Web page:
In Belgium, coachmen kept small, terrier-type dogs to control rat populations in stables. Although precise historical records do not exist, breed enthusiasts believe that Brussels griffons possibly resulted from the breeding of pugs, English toy spaniels, Brabancons (an old Belgian breed), and Yorkshire terriers.

In the 1870s, a Belgian queen fell in love with the breed and solidified its place among the royal patronage. The upper classes and kennel keepers refined the breed to make the body smaller and the face more humanlike, with round eyes, beards, and mustaches. Years later, the breed made its way to America, and the American Kennel Club registered its first Brussels griffon in 1910. U.S. and British breed enthusiasts kept the breed alive following the two World Wars, and a Brussels griffon was featured in the 1997 Jack Nicholson movie, “As Good as it Gets.”

Small dog of breed the Griffon Bruxellois on walk in the summer

Brussels Griffon Standard Information

The Brussels griffon breed standard describes the ideal characteristics of this dog and serves as a basis for judging it at shows.

Here is an overview of the breed standard information for Brussels griffons:


  • Humanlike expression
  • Eyes set apart, large, black, and prominent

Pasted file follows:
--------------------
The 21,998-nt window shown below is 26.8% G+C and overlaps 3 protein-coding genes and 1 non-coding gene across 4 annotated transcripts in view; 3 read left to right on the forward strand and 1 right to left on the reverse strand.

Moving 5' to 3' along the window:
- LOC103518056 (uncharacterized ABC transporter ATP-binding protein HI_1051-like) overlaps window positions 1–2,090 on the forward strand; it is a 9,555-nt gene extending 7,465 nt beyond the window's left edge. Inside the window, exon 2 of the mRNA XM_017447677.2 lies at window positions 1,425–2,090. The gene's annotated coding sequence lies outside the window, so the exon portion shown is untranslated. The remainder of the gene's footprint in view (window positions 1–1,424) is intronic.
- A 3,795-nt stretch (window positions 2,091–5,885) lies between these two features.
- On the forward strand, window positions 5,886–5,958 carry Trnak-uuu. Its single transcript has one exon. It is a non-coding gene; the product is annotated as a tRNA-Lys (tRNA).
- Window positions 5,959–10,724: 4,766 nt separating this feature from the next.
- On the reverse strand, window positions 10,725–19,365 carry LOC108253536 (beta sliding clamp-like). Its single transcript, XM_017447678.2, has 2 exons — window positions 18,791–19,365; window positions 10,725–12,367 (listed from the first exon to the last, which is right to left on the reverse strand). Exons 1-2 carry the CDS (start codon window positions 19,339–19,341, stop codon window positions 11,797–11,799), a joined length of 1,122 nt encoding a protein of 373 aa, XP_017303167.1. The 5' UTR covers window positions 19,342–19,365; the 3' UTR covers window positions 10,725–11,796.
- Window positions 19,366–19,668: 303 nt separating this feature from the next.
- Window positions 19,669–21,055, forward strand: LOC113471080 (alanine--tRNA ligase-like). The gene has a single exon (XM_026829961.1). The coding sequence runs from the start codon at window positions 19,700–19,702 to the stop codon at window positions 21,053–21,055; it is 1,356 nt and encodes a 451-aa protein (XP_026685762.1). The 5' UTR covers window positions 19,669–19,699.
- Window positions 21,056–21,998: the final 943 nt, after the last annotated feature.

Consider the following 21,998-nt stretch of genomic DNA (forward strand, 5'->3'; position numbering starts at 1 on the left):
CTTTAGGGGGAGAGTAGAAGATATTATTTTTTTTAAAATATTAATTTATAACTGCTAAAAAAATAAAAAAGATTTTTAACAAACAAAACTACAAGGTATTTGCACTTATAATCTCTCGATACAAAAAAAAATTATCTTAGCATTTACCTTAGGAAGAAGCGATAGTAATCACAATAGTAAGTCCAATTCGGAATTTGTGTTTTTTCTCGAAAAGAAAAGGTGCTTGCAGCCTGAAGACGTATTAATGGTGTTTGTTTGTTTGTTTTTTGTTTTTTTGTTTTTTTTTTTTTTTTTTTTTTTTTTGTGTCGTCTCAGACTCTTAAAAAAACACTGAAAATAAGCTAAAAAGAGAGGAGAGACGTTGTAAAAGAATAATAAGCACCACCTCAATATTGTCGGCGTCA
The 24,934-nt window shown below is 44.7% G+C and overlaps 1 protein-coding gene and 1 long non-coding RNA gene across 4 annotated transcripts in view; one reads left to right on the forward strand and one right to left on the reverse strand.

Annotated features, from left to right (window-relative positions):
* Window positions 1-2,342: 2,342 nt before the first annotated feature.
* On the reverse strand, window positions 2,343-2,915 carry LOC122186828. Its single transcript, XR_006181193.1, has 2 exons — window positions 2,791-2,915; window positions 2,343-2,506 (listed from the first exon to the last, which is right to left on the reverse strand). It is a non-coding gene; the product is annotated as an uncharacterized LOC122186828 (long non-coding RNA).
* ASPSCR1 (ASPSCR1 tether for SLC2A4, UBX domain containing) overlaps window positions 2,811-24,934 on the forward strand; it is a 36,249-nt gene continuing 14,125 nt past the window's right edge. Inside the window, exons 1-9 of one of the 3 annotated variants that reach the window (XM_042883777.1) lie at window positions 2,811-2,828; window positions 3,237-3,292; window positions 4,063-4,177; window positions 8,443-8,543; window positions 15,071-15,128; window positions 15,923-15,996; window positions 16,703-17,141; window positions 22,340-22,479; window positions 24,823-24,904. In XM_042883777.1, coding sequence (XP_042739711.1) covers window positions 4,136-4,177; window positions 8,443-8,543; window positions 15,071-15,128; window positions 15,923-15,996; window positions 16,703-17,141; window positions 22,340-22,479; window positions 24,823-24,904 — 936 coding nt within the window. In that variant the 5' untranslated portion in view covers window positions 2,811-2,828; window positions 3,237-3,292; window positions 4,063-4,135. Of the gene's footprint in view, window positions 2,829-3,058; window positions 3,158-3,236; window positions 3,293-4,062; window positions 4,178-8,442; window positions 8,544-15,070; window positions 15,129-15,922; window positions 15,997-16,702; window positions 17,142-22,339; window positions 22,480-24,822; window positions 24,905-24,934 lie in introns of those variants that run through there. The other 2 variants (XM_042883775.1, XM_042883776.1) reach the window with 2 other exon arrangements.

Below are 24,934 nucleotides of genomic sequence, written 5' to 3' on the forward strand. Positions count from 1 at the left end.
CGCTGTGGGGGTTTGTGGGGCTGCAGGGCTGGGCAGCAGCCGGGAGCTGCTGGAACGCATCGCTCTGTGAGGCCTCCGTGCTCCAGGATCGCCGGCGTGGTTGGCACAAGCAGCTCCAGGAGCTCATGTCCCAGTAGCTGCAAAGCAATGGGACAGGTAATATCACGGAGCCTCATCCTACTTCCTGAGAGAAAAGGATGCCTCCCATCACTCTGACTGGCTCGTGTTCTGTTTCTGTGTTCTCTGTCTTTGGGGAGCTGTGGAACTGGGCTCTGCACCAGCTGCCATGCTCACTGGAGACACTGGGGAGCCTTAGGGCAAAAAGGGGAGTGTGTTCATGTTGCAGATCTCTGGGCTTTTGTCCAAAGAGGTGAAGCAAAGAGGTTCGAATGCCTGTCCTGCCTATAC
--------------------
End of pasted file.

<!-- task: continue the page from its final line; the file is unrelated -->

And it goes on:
• Skull is round and large with a domed forehead
  • Nose is very black and short, with large nostrils
  • Lips edged with black
  • Jaws are undershot
  • Lower jaw is prominent and rather broad

Neck, Topline, Body:

  • Medium-length neck that is graceful and arched
  • Back is level and short
  • Tail is held high and docked to 1/3 if docked


  • Medium length, straight in bone, and well-muscled
  • Pasterns are short and strong
  • Feet are round, small, and compact
  • Toes are well-arched
  • Black pads and fingernails


  • Strong and well-muscled thighs
  • Stifles bent
  • Hocks well let down


  • Rough coat that is wiry and dense
  • Smooth coat is short, straight, tight, and glossy
  • No shaggy appearance
  • Hand-stripped and never unkempt
  • Coats should not be prepared with scissors or clippers


  • Red (reddish brown with black at the whiskers and chin allowable)
  • Belge (black and reddish brown mixed, black mask and whiskers)
  • Black and tan (black with uniform reddish-brown markings)
  • Solid black


  • Straightforward, purposeful trot with moderate reach and drive
  • Maintains a steady topline in movement

Caring for Brussels Griffons

Brussels griffons make excellent apartment dogs because of their small size, ease of care, and love of being around humans. They are not very tolerant of hot or cold weather, nor of being left alone. You’ll need to secure your yard with a Brussels griffon because the breed has a high wanderlust potential.

Because of their small size and energy level, these dogs make great indoor pets. However, they still need regular exercise to stay in shape and content.

Here are some general tips for taking the best care of a Brussels griffon:

Best Living Environments:

  • Homes or apartments of any size